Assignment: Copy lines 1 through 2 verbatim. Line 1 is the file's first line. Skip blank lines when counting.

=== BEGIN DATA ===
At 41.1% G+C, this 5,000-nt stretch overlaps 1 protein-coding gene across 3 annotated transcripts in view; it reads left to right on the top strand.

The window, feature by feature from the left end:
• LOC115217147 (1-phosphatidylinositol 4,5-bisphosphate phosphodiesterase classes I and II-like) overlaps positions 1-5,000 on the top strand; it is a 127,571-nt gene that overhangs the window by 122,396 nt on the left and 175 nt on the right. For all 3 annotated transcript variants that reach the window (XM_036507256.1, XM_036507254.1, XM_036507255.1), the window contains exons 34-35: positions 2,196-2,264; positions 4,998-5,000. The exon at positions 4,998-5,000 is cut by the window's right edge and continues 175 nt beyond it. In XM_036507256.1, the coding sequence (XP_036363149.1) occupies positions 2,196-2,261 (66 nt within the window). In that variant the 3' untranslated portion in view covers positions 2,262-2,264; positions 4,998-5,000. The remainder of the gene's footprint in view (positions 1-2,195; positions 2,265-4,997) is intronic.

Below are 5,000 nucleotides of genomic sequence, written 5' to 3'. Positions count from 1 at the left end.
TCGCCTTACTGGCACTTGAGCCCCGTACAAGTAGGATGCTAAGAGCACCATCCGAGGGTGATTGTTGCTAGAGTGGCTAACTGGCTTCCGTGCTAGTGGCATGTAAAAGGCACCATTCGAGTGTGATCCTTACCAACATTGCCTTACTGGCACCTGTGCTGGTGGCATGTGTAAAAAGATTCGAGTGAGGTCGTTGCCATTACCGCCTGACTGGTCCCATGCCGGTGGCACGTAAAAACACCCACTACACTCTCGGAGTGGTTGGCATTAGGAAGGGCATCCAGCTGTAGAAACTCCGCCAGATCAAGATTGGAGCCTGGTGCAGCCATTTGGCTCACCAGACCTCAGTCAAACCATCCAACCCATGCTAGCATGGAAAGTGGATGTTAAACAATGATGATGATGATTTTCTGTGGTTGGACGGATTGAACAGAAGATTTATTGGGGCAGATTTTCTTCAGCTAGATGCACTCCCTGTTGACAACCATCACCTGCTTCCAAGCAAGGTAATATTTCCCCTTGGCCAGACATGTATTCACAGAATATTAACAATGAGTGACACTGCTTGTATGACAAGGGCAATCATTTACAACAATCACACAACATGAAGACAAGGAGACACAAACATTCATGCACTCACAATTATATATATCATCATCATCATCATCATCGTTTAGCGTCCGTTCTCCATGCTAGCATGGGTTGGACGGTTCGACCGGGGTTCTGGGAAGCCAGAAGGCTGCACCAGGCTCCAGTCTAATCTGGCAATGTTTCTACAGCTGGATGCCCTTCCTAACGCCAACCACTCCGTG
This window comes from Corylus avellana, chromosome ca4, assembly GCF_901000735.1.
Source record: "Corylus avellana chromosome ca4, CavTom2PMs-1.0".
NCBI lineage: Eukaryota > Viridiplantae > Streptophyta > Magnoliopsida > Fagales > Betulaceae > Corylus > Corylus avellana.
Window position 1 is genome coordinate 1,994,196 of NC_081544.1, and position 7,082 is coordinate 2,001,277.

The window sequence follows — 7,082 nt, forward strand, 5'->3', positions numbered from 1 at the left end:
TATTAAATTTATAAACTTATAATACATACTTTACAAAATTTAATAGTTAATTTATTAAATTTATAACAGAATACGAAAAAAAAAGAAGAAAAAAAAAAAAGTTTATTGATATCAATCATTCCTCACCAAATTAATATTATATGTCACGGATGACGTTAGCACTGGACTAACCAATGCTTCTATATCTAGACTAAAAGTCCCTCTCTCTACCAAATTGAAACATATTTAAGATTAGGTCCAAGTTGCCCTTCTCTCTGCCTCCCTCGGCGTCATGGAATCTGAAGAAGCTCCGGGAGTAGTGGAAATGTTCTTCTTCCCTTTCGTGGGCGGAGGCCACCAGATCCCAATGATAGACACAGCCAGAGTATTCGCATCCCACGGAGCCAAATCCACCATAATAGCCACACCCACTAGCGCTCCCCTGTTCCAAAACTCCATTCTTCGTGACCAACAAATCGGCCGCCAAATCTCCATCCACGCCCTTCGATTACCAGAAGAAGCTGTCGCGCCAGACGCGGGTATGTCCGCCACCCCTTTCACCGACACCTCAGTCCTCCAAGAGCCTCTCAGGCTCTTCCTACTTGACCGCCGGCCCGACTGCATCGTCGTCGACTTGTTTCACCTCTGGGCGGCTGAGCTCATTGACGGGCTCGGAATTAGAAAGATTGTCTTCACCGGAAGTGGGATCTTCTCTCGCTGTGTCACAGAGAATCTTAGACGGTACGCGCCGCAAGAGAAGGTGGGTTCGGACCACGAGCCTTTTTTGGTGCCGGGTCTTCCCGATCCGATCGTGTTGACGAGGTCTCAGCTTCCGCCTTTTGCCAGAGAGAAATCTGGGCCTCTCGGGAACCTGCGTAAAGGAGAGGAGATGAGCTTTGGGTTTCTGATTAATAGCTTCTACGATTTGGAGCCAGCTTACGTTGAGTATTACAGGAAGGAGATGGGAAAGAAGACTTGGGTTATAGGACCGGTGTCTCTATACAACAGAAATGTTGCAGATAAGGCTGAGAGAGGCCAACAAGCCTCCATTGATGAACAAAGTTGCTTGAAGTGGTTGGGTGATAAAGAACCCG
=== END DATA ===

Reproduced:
At 41.1% G+C, this 5,000-nt stretch overlaps 1 protein-coding gene across 3 annotated transcripts in view; it reads left to right on the top strand.

The window, feature by feature from the left end: